by John Jenkins
Is it possible to be “too busy”? Short and sweet, yes, but not necessarily. When you consider a verse like Ephesians 5:16, “Redeeming the time, because the days are evil.” And Our Saviours words in John 9:4 “I must work the works of him that sent me, while it is day: the night cometh, when no man can work.” You have to conclude that we are admonisted to be busy doing the right things.
This is a real busy week in most churches around the world.
It is “Holy Week” right (The Week Between Palm Sunday And Easter Sunday)? But in a Bible-believing, New Testament church like Grace Baptist every week is pedal to the metal because we treat every week as “Holy Week” and every Sunday as a very special time of ministry to others. Obviously, there are those like myself who are busy with practically everything, ministry, church, college, school, preaching, counseling, administrating, soul winning, planning, writing, family, friends, etc.
Some may perceive that such a host of activities could lead to barrenness or a loss in one’s sense of purpose or direction when all directions seem to be crisscrossing one over the next. I do share this perception in my own experience, though, because I strive to complete each action on my list with as much first-class effort as humanly possible. I pray with purpose, I preach and teach with purpose, I counsel with purpose, I lead with purpose, I write with purpose, I have fun with a purpose. Nothing is done haphazardly, but rather everything is done according to a set procedure that has been well considered and confidently prepared.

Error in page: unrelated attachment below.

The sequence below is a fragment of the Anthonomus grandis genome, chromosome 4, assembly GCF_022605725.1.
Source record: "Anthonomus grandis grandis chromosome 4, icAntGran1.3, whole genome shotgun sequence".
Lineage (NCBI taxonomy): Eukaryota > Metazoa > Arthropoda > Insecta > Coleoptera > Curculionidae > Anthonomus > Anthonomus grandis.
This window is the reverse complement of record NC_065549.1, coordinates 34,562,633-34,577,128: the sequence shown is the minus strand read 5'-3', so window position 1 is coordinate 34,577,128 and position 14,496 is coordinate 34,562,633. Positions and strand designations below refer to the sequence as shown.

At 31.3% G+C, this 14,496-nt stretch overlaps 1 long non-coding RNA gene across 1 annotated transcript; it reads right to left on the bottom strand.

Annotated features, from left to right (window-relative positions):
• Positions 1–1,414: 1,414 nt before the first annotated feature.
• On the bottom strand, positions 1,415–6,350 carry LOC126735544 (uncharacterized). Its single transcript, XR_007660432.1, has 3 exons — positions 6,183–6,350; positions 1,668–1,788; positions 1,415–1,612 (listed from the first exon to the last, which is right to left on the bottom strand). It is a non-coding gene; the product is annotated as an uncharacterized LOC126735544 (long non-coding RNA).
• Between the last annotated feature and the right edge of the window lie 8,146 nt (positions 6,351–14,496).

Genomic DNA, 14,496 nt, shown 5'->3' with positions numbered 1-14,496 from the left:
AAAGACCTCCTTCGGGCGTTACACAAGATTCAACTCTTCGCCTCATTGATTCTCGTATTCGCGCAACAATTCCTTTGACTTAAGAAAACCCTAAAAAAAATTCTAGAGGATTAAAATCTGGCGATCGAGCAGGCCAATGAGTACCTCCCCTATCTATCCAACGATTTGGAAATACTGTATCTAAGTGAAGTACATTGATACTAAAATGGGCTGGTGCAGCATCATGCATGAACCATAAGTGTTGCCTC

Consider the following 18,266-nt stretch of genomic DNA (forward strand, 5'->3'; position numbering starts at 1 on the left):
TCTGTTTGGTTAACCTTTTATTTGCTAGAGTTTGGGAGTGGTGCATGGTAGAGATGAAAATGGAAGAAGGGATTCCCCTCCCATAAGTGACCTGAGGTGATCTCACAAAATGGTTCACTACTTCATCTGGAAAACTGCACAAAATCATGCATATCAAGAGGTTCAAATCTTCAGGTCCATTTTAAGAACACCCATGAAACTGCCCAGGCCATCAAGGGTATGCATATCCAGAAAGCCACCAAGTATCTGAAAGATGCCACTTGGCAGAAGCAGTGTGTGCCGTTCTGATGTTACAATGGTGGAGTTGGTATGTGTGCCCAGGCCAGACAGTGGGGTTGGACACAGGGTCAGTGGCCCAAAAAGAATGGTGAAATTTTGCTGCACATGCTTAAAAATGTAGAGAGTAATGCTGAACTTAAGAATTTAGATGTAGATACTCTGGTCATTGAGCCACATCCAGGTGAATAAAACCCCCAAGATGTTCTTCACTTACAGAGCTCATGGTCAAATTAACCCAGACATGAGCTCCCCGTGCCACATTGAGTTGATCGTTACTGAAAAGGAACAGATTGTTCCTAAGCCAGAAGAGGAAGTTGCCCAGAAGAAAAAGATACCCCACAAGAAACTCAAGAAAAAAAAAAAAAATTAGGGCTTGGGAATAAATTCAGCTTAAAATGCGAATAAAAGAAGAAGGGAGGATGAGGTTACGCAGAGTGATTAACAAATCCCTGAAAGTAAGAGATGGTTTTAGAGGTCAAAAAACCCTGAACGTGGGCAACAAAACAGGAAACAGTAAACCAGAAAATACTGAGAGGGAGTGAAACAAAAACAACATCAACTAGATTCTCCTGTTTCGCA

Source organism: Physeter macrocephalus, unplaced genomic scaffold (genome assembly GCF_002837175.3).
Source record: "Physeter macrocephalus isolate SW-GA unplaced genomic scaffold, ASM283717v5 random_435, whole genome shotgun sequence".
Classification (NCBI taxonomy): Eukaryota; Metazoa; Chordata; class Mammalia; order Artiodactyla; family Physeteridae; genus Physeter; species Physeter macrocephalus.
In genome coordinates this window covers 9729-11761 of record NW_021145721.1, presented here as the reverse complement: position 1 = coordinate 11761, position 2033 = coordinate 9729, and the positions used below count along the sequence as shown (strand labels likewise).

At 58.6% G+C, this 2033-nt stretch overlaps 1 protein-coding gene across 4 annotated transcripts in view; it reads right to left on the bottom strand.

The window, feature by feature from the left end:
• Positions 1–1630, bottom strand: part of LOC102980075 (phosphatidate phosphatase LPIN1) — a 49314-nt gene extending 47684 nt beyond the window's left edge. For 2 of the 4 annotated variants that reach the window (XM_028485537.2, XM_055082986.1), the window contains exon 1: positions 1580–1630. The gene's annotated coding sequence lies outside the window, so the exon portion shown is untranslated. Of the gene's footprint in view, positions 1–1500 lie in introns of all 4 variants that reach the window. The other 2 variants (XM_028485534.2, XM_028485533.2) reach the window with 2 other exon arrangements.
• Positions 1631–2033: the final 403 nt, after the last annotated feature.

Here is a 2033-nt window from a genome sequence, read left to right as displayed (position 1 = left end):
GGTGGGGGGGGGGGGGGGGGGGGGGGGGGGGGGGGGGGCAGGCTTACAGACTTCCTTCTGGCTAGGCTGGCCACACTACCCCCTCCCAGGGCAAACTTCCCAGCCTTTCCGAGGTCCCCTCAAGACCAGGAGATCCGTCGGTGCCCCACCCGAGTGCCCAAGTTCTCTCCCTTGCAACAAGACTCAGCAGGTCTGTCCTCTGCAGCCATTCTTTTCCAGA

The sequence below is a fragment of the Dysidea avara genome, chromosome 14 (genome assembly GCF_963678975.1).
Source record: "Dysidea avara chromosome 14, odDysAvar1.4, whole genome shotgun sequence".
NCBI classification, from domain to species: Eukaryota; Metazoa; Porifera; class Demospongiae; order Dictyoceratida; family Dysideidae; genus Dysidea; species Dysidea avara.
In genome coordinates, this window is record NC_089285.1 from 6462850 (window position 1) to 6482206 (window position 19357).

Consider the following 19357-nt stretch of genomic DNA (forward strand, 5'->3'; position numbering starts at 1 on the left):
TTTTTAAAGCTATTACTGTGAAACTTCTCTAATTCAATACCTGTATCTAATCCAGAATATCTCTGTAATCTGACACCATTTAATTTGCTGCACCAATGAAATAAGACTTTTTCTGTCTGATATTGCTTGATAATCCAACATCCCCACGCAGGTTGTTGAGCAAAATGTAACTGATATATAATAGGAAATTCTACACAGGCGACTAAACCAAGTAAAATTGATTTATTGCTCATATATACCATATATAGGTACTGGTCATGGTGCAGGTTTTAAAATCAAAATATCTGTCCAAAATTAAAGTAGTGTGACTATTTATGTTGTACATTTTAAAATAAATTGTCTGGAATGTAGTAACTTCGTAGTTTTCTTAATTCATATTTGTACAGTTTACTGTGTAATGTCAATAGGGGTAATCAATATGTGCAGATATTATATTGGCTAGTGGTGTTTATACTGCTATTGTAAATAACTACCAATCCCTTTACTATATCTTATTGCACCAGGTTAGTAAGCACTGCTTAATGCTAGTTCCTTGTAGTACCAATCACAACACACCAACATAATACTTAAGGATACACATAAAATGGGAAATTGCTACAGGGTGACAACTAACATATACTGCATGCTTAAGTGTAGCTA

A busy schedule inside a busy life can bring about hopelessness, despair, or pain when life cannot be sorted and when organization crumbles.
One must live in the moment and forget for the time being about the busyness that lay behind and again that lies ahead. Even Christ hands us this advice as he teaches, “Take therefore no thought for the morrow: for the morrow shall take thought for the things of itself. Sufficient unto the day is the evil thereof.” (Matthew 6:34).
Barrenness is born when a person lacks passion for the busy life that he or she leads. Barrenness pops up when enthusiasm is stifled. Barrenness succeeds when actions consume us instead of we ourselves rising to meet our actions.
I cannot imagine my life without the seemingly countless items on my daily to-do list.
Some items are for but a brief moment, but others call for my deep attention and bring about joy when I dedicate myself fully to them. When the toll of life does begin to push me over, I have the support of a precious wife, the joy of a great family, the cheerful attitudes of a great team who serve with me here in our ministries, and the comforting concern of my church family. I have my firm footing of faith in God who will never leave me nor forsake me. Trusting in God’s promises prevents the busy nature of life from ever succumbing to infertility—life will continue to be fruitful when connected to the true vine, Christ, the Son of God. When my branch happens to bear much fruit through the myriad of tasks I undertake, I should do nothing but praise God for using my life as a vessel. I rejoice in the busyness of my life, for this is the sphere in which I learn most about who I am, what I am called to be, and how I am drowning in God’s abundant grace.
by Dr. John Jenkins